Together, the N- and C-terminal regions of IM30 negatively regulate ring-ring contacts and artificial formation of longer ring assemblies in vitro (Figure 8). This became most evident when the α2-6 protein was analyzed, which was destabilized to the same degree as α2-7 but formed the most extended rods observed in this study (Figure 6E). Noteworthy, such extended structures are not observed in vivo and are thus likely an in vitro artifact (Bryan et al., 2014; Gutu et al., 2018; Junglas and Schneider, 2018).

The Coiled-Coiled Helices 2/3 Trigger Membrane Fusion

IM30 interacts with negatively charged membrane surfaces, destabilizes membranes and induces membrane fusion in presence of Mg2+ (Hennig et al., 2015). As can be seen in Figure 5, the highest fusion rates were observed when solely the coiled-coil forming helix pair α2-3 was added to liposomes, whereas the fusion activity decreased when additional IM30 helices were present. This observation suggests that the helix 2/3 coiled-coil is the fusogenic core of IM30, whereas N- and C-terminal regions shield this fusogenic core and reduce the IM30-inherent fusion activity. Amphiphilic α-helical domains are well known to bind and remodel (e.g., BAR-domain containing proteins) (Salzer et al., 2017) or disrupt biological membranes (e.g., anti-microbial peptides) (Schmidt and Wong, 2013). However, such an activity must be tightly controlled in cells. Thus, while the 2/3 helical region has a high intrinsic fusion activity, ring formation could prevent uncontrolled membrane fusion. In line with this assumption, we observed increased fusion rates when IM30 rings are destabilized (Figure 5), and helix 5/6 appears to be of special importance to reduce the fusogenic activity. Since helix 5/6 was found to drive formation of IM30 rings (compare above), ring formation appears to counteract spontaneous, uncontrolled membrane fusion.

IM30 rings are thus the inactive form of IM30, and upon binding to negatively charged membrane surfaces, the fusogenic core of IM30 rings, i.e., the central helix 2/3 coiled-coil, eventually interacts with the lipid bilayer resulting in membrane destabilization and membrane fusion. This potentially involves rearrangement and/or destabilization of the IM30 ring structure and/or ring disassembly, as indicated in recent experiments (Hennig et al., 2015; Heidrich et al., 2016). Disassembly of IM30 rings results in a high local IM30 monomer concentration, which ensures locally restricted membrane destabilization and controlled membrane fusion. Thus, IM30-catalyzed membrane fusion likely requires formation of IM30 rings and controlled unmasking of the fusogenic core formed by helices 2/3. This rearrangement might be controlled by Mg2+, which triggers rearrangement of the IM30 ring structure (Heidrich et al., 2018), as well as by interaction of IM30 with membrane surfaces.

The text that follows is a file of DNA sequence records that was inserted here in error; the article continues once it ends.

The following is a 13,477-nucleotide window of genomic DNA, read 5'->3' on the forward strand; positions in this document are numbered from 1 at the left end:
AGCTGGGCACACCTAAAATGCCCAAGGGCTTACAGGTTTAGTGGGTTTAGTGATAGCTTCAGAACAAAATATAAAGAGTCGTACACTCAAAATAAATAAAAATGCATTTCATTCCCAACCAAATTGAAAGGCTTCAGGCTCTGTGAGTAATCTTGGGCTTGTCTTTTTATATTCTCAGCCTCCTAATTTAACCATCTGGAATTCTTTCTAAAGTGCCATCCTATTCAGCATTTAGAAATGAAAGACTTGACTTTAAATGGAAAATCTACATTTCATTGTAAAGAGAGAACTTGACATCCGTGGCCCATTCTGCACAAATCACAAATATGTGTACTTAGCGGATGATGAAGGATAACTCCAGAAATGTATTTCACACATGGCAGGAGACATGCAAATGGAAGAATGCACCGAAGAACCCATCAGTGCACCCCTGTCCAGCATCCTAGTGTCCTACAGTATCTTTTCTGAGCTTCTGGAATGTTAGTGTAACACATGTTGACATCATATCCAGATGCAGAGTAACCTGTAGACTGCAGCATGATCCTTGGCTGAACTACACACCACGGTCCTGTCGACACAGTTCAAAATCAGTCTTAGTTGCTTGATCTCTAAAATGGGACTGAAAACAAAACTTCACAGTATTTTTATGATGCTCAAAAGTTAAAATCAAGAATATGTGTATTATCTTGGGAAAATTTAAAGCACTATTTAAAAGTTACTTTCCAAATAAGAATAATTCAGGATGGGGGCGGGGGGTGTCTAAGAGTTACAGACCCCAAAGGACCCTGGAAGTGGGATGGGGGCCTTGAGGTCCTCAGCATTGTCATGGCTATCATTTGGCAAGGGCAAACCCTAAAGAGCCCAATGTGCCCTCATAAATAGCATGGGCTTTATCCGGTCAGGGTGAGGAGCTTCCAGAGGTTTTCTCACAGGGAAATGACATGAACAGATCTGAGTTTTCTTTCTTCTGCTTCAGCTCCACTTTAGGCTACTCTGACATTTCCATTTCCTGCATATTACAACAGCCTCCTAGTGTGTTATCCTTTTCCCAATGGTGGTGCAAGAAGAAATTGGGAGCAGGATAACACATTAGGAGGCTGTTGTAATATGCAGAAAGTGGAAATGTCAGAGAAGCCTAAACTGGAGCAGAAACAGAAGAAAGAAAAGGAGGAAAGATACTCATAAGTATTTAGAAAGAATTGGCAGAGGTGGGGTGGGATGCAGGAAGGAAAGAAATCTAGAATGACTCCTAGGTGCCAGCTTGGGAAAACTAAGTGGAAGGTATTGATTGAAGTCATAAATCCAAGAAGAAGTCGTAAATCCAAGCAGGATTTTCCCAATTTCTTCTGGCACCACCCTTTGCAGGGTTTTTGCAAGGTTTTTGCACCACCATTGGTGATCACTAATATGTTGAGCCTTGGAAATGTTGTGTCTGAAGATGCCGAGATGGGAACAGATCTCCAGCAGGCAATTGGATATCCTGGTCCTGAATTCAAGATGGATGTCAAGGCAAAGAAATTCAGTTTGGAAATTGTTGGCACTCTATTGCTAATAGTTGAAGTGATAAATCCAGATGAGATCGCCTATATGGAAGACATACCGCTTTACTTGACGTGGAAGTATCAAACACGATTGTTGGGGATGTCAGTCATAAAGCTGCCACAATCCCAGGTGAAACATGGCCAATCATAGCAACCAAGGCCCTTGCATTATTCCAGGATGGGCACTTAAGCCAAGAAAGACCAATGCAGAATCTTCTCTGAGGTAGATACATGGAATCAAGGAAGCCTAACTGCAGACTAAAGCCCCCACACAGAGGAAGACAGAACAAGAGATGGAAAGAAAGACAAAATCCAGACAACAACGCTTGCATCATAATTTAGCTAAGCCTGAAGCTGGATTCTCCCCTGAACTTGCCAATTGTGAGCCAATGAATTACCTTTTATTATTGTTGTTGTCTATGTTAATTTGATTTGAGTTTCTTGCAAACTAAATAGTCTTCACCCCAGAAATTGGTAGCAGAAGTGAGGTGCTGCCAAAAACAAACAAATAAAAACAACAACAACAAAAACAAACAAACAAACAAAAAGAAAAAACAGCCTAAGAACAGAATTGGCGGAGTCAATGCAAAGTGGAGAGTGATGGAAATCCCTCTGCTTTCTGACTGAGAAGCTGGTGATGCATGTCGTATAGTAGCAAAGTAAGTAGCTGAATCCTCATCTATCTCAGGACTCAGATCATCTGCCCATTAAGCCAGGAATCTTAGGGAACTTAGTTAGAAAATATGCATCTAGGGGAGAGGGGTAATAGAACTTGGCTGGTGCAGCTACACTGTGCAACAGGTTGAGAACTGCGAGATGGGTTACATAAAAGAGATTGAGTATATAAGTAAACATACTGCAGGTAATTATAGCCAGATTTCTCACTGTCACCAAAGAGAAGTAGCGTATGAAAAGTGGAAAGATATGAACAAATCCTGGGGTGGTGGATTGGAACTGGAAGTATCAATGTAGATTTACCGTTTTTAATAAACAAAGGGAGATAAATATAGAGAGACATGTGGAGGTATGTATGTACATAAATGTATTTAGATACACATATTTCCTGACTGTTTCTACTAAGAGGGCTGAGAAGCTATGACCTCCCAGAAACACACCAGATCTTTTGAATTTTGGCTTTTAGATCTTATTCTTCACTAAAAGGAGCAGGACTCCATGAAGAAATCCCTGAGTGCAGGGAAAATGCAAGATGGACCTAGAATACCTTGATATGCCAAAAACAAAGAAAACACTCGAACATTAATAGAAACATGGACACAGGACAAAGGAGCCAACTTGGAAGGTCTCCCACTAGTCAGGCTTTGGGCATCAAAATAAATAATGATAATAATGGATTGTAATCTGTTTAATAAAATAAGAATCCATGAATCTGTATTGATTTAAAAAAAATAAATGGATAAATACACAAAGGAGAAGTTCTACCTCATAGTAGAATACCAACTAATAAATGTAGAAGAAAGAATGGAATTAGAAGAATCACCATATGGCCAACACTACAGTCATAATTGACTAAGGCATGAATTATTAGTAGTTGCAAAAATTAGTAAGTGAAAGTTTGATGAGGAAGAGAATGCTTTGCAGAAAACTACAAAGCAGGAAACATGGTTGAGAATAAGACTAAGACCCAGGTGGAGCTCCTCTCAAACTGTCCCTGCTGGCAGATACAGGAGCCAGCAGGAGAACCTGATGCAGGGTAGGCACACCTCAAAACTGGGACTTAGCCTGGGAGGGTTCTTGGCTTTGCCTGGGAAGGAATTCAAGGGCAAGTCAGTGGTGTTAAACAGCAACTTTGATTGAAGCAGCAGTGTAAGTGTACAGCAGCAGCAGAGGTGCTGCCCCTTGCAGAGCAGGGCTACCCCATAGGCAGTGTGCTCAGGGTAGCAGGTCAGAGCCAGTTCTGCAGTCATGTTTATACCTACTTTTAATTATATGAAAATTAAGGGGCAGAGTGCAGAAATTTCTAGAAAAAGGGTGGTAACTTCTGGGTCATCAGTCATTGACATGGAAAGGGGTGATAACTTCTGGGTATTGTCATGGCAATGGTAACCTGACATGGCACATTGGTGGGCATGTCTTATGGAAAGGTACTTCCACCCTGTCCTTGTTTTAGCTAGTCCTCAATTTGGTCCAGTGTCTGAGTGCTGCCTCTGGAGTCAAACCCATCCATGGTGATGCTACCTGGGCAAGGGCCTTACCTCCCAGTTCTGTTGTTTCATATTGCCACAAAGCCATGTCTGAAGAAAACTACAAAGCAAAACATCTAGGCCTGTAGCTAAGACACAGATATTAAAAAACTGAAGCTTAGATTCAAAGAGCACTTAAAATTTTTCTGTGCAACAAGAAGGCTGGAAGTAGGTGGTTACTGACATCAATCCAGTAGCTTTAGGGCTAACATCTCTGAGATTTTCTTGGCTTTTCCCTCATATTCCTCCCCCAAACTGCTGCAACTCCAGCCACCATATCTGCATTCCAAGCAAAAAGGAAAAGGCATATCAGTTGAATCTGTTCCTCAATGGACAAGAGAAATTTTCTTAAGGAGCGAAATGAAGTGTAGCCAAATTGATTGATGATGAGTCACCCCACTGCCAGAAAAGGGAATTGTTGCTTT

While we cannot rule out that membrane fusion initiated by the isolated helix 2/3 coiled-coil differs from fusion triggered by the full-length wt protein, the mechanism proposed here is very similar to the mechanism recently proposed for membrane fusion processes mediated by the human protein Synaptotagmin-1, a ring-forming protein that requires Ca2+ for activity (Martens et al., 2007; Hui et al., 2009; Wang et al., 2014; Zanetti et al., 2016; Wang et al., 2017). Upon Ca2+ binding, the so-called Ca2+ – loops of Synaptotagmin-1 re-orient and insert into a membrane, likely triggering ring disassembly and membrane fusion (Wang et al., 2014; Zanetti et al., 2016).

Author Contributions

AT and DS designed the study, analyzed data, and wrote the manuscript. AT performed the experiments.

Funding

This work was supported by a grant from the Ernst & Margarete Wagemann Foundation.

Conflict of Interest Statement

The authors declare that the research was conducted in the absence of any commercial or financial relationships that could be construed as a potential conflict of interest.

Acknowledgments

We thank Wolfgang Gebauer and Raoul Henning for help with the electron microscopy, Carmen Siebenaller for help with the SDS–PAGE, Nadja Hellmann for fruitful discussions and Hildegard Pearson, Carmen Siebenaller and Benedikt Junglas for carefully reading the manuscript.

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Keywords: chloroplast, membrane biogenesis, membrane fusion, thylakoid membrane, cyanobacteria, Vipp1, IM30, PspA

Citation: Thurotte A and Schneider D (2019) The Fusion Activity of IM30 Rings Involves Controlled Unmasking of the Fusogenic Core. Front. Plant Sci. 10:108. doi: 10.3389/fpls.2019.00108

Received: 31 July 2018; Accepted: 23 January 2019;
Published: 07 February 2019.

Edited by:

Richard J. Bingham, University of Huddersfield, United Kingdom

Reviewed by:

Xiaohong Zhuang, The Chinese University of Hong Kong, China
Adam W. Smith, University of Akron, United States

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*Correspondence: Dirk Schneider, dirk.schneider@uni-mainz.de